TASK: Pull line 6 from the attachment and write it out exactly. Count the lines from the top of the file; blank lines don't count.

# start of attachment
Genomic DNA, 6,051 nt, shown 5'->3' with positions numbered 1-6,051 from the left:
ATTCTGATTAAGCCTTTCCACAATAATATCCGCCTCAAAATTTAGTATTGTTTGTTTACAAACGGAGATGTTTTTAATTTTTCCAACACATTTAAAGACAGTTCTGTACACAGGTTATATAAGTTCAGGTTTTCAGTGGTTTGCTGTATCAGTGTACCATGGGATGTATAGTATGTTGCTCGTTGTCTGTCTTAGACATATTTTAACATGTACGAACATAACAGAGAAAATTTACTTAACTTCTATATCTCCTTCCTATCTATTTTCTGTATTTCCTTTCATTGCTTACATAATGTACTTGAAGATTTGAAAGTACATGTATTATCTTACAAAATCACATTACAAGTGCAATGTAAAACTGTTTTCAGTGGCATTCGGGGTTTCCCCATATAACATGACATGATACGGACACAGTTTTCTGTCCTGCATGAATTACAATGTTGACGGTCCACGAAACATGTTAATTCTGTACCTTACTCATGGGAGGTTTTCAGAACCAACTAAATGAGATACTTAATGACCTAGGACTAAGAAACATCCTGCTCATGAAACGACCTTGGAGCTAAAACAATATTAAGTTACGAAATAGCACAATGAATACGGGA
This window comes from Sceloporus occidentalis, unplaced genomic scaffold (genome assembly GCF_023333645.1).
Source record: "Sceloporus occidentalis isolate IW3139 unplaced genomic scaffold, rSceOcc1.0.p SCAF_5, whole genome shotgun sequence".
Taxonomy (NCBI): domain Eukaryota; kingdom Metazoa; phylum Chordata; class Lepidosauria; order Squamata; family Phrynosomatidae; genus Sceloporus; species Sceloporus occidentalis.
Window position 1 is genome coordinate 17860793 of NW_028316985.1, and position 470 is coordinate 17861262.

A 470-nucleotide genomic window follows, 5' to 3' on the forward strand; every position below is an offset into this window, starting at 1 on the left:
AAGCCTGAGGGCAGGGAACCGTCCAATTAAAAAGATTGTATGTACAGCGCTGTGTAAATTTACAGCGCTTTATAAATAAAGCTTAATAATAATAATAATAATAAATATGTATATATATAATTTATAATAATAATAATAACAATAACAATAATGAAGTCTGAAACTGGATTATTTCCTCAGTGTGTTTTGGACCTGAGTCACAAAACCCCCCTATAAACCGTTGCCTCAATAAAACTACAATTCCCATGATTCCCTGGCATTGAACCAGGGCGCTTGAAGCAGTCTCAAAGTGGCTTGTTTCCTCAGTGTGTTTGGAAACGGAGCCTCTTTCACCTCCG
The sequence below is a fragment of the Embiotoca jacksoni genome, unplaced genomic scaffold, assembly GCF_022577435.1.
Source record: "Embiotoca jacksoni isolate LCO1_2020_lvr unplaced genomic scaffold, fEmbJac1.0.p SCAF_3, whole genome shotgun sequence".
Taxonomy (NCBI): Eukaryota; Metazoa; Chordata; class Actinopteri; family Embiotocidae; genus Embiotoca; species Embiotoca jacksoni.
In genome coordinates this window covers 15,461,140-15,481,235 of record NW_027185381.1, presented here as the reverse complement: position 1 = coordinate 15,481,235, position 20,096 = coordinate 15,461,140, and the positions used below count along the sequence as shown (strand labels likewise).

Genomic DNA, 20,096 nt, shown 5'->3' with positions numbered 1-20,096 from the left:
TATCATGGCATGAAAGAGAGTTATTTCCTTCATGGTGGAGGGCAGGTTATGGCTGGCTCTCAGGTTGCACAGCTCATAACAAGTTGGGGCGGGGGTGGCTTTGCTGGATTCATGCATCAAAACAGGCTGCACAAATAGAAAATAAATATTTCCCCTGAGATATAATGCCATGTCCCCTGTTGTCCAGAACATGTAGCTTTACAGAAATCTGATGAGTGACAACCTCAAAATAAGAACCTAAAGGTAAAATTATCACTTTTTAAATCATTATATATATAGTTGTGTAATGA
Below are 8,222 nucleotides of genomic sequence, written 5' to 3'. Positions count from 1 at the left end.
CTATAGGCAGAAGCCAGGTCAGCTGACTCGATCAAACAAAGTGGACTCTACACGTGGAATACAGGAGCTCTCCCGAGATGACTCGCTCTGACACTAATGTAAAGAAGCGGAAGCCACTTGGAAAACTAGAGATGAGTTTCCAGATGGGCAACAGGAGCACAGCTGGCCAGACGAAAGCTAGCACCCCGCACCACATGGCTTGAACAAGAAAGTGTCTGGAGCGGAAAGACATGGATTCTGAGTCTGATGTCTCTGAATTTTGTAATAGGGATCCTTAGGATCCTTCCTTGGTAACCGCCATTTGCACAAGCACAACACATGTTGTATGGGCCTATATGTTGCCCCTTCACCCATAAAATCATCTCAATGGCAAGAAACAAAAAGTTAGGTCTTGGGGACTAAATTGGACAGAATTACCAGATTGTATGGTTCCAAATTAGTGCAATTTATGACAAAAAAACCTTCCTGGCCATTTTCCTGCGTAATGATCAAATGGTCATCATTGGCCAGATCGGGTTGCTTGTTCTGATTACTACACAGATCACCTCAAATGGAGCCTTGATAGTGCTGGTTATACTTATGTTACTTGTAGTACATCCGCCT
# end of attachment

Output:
Window position 1 is genome coordinate 17860793 of NW_028316985.1, and position 470 is coordinate 17861262.